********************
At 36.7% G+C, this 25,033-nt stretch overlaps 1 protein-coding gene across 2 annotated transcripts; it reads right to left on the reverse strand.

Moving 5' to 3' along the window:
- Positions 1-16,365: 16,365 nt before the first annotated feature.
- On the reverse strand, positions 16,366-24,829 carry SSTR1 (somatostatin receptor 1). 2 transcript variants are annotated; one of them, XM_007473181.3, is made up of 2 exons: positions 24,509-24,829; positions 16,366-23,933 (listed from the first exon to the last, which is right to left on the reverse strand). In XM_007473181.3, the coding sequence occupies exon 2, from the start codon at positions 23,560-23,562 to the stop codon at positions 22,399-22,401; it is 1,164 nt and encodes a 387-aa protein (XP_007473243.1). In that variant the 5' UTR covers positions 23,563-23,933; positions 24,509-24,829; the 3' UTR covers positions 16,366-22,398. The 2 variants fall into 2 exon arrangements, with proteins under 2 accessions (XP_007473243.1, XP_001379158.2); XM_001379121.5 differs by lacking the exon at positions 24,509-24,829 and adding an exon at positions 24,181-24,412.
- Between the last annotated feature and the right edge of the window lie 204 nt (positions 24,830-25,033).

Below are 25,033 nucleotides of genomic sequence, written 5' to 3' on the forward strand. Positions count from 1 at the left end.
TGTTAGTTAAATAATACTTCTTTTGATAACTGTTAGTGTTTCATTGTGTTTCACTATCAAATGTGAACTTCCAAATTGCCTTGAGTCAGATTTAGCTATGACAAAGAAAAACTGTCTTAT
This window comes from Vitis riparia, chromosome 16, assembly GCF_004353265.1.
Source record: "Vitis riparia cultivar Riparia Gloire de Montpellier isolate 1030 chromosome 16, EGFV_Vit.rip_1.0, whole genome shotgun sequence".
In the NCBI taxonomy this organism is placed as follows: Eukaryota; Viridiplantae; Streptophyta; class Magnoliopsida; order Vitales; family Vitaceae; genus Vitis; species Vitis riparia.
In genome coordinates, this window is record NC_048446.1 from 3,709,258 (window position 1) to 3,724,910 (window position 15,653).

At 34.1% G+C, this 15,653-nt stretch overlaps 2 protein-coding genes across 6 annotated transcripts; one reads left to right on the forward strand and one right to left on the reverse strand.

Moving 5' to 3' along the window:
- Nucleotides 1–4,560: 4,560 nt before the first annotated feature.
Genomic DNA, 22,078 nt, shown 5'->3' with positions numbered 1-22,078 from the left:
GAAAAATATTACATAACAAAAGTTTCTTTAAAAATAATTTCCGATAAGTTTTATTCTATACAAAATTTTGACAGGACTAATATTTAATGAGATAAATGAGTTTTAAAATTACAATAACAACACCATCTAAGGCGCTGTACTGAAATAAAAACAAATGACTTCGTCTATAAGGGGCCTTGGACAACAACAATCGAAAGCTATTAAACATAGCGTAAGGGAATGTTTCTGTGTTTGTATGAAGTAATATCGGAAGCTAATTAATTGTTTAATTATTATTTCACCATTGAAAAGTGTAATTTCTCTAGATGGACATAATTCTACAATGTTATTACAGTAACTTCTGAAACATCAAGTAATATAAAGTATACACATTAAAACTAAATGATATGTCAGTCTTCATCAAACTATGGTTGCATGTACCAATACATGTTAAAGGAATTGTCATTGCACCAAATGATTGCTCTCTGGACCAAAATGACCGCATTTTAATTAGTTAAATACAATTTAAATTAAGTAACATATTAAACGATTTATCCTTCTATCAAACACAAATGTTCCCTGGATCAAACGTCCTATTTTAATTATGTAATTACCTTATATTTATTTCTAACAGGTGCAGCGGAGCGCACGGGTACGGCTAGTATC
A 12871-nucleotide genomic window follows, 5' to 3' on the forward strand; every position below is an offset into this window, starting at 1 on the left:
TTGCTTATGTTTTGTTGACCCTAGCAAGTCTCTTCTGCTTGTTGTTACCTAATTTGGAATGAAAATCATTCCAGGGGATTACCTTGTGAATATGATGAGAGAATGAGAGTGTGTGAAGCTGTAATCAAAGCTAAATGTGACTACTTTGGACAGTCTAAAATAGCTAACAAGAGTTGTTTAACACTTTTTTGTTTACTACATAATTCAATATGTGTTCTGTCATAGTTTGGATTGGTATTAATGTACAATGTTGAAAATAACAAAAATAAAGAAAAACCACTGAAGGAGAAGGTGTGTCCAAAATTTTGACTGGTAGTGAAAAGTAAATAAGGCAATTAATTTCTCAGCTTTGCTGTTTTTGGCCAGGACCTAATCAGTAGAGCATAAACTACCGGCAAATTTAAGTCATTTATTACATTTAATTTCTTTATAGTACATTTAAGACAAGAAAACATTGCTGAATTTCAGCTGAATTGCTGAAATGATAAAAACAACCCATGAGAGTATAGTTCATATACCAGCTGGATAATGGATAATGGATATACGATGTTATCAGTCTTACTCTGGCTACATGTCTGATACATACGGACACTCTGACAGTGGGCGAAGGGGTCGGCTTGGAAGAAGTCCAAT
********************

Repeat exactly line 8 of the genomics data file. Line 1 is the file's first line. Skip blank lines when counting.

This window comes from Vitis riparia, chromosome 16, assembly GCF_004353265.1.